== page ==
Aside: It is worth noting that Amazon have not yet seen an entire data centre go down, but that does not mean it will not happen in the future, and more and more services are using AWS as their data hosts. (See which major companies were using AWS in 2017 and Amazon AWS Case Studies). This could include your credit card payment processor, website hosting company, software as a service providers eg Adobe, supplier websites, and more. (It would also include Netflix, but that´s more personal than a business need!)
Most importantly, there are known problems with each technology and only you can consider what impact, negative or positive, these will have on your company, employees, customers and suppliers. Once you have decided what you do not want to happen, you need to carefully consider the pros and cons of the technologies available that are fit for your purpose, bearing in mind also availability in your area, cost etc.
ADSL and VDSL suffer drop-out issues and continuity problems (it is after all a mere pair of twisted copper wires intended for voice calls, not data). Then, there are line retrains, which can for instance upset your video call when the retrain occurs in the midst of your conversation. All neighbouring properties may upgrade after a sustained marketing attack by the incumbent or a localised supplier, and your connection will then suffer crosstalk, lower speeds, and degradation.
Mobile Broadband tech such as 4G and the much touted 5G (which is not yet available and hence not yet suitable to consider as business broadband choice in UK), also suffers multiple problems, none of which you can have much control over. (Although opening an office in a location where there is no mobile coverage at all is under your control and may not be the wisest move).
Highly asymmetrical connections (usually faster download than upload) may prove particularly unsuitable for your business, for instance, if you have regular huge data back-ups (e.g. terabytes of architectural blueprints), or updates with millions of frequently changing data points, or massive file sizes needing to be sent quickly eg high resolution video, Xrays, and so on). The nature of these “failure modes” and possible mitigration strategies will vary by enterprise need and deployment scenario.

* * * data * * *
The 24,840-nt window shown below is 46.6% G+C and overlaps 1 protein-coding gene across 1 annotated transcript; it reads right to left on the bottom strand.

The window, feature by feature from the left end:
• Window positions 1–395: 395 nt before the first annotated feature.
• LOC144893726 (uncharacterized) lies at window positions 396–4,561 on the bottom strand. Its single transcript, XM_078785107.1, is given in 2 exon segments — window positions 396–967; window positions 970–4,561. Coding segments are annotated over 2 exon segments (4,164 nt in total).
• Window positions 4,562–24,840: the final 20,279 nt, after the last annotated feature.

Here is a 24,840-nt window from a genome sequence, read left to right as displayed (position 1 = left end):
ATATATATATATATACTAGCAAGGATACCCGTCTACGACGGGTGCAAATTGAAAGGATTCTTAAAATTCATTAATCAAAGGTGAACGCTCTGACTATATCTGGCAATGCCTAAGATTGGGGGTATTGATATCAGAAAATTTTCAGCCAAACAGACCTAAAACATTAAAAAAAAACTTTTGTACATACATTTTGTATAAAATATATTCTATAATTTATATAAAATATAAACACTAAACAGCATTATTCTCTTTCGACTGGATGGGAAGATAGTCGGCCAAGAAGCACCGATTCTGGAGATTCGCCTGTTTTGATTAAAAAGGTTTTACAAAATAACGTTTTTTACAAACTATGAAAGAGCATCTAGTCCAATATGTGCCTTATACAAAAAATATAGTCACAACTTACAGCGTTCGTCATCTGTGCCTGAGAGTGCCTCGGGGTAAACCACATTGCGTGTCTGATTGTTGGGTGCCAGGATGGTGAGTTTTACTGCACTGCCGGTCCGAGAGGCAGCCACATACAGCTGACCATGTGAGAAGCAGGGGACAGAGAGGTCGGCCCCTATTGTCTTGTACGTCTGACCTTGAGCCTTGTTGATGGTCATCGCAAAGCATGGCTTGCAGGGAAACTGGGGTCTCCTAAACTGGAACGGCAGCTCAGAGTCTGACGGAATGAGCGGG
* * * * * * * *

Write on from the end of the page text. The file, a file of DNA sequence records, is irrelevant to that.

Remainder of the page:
Telecom Trivia: The A in ADSL stands for asymmetric. The V in VDSL stands for Very. Honestly!
Leased lines and full fibre products, such as FTTP, carry a cost burden, especially because full fibre is not yet ubiquitous across the UK, and you may need to pay over the odds for installation and rental. However, this may be precisely what your company needs to be able to operate in the 21st century.
The main considerations for choosing a broadband technology, and then a provider should begin from that point of : What business impact of service failure do we NOT want to happen. You need to have foreseen possible events and taken on board what such events will mean to your business. You will also need crisis management strategies and responses in place.
You will need to consider the importance of continuity (outages etc) and performance (eg line degradation, latency).
Then, you need to consider redundancy – what happens if that connection goes down? You will need a second connection, preferably a different technology and definitely from a different supplier, to stay online.
You must consider if the tech you have chosen is a) fit for purpose b) available c) affordable.
For more help choosing the correct business and enterprise broadband for your company, give Express Telephony a call today.